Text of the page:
What he learns is that not only have there been attacks (at least one successful) on our electrical grid but that all countries use similar program coding for their power grid. His conclusions are that it would be highly unlikely that a super power such as China or Russia would attack our grid out of fear of retaliation but worries that a terrorist group or a nation such as North Korea would have no qualms in following through with an attack.  He further reports that ISIS has enough money (billions) to be able to pay a hacker to attack for them.

What makes this worse is that Koppel and his researchers find there are no plans in place in our government to address the aftermath of a complete grid failure.  When pushed on whether there is a plan current Homeland Security Director responded “At some point, this is on the individual member of the public to do a little bit to plan for that contingency…You lost power completely, you out to have, you gotta have a radio.” All I could think at this point was “A RADIO? What about heat?”  He also admitted that should a grid failure occur his agency would turn to FEMA.

FEMA admits there is no plan in place for a grid failure but FEMA’s Associate Administrator believes the same policies that work in the case of an earthquake would suffice. “The plan is, you start moving people east.  You take them out of Los Angeles, put them in hotel rooms in Nevada….You either restore power or move them out.”  Can you see this working?

Finally, Koppel looks to the Mormon community and their warehouses of food and the tight-knit community who have been taught to prepare for emergencies by putting up a year’s worth of money, food and water. He leaves us with his suggestions for building resilience both in the home and in the community.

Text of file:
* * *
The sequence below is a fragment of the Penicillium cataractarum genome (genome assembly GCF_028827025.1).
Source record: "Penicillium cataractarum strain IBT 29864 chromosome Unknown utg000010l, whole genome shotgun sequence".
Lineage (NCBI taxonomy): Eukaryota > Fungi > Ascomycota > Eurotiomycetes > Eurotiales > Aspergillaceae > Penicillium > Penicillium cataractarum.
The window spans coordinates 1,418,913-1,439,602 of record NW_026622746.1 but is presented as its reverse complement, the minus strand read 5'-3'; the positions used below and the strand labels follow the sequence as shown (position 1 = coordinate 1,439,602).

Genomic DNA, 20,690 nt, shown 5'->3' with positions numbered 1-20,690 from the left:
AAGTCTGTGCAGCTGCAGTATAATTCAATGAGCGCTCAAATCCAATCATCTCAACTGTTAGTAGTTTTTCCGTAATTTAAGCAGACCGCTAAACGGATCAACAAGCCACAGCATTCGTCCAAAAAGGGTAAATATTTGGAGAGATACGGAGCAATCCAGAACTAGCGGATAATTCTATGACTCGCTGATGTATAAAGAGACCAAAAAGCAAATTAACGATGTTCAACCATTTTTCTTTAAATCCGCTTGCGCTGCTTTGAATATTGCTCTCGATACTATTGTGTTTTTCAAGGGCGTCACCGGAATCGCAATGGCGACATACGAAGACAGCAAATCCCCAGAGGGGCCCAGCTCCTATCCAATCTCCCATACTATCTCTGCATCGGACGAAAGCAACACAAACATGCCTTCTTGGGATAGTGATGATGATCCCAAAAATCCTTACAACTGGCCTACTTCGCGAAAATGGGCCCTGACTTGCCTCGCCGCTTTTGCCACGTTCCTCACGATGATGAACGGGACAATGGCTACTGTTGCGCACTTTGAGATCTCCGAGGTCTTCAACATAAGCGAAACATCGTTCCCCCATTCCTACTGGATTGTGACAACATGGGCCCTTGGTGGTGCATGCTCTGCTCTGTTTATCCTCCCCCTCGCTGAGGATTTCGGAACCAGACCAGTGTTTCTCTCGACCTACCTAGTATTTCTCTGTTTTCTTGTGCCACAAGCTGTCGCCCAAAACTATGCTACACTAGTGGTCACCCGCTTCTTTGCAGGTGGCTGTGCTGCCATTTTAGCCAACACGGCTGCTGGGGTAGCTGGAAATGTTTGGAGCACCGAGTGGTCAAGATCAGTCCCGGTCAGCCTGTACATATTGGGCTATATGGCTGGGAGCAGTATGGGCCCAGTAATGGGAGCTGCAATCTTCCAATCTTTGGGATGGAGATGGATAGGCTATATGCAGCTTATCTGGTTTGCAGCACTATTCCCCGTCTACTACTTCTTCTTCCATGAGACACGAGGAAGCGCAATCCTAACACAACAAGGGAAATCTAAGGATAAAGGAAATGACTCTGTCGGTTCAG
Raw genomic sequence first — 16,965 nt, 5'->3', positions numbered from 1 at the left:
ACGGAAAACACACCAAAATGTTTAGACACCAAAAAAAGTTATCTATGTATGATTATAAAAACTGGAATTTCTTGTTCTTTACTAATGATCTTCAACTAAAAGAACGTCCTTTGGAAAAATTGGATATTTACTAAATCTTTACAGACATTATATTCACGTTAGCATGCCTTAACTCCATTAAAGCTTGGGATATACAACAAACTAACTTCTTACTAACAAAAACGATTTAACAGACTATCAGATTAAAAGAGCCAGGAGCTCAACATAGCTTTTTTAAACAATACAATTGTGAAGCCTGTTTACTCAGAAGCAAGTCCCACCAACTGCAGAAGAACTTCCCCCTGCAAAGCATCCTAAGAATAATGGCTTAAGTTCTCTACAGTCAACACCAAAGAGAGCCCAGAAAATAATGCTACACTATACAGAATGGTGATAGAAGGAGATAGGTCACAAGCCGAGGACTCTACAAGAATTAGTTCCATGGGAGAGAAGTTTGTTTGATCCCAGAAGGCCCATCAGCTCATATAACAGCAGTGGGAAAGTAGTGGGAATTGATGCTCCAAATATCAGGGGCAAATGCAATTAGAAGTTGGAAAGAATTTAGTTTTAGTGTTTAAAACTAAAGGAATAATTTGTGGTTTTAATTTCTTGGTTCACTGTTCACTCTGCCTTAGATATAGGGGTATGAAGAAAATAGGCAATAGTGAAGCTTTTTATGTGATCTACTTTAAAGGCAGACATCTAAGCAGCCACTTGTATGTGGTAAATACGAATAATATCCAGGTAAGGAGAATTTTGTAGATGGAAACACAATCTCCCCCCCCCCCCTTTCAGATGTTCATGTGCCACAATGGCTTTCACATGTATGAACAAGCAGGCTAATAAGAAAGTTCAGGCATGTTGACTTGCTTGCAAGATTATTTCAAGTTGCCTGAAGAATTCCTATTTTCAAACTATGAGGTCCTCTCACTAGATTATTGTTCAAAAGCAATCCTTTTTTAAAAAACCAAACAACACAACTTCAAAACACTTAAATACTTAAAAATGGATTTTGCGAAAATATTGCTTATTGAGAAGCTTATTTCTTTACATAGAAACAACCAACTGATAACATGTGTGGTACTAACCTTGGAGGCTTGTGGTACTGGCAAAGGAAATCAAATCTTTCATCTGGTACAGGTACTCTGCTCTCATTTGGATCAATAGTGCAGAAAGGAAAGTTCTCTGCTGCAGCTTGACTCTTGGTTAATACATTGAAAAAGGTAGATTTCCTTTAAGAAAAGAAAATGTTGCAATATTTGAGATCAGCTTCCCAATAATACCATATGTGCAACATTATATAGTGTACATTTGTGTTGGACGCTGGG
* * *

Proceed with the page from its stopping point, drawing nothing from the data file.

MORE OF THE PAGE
It was time for some lighter reading after these titles.

the-fireman The Fireman by Joe Hill was perfect.  Joe Hill is the son of Stephen King (for those of you who didn’t know) and has written three previous books with much the same style as his father. This book was different and at over 700 pages held me until the end.

If I were forced to make a comparison or pigeon hole this book, I would say that Hill combined SHTF (shit hits the fan) stories and zombie stories into a story that is neither.  Instead, Hill chooses to focus on the strength and resilience of humanity.


leave-meFinally, Leave Me by Gayle Forman  is the story of, Maribeth, the typical overworked, over-scheduled, working mother who suffers a heart attack. Her doctor inadvertently  complicate matters when performing exploratory procedure which results in emergency open heart bypass surgery.

Arriving home to recuperate, Maribeth, is overwhelmed with the demands on her once again feeling the need to rest and for once be taken care of. One day she ups and leaves her family to be alone to recuperate. While gone she realizes that things may not be how she perceived them.  Interesting book with a happy ending and a happy ending is the perfect place to end this recap.

What are you reading?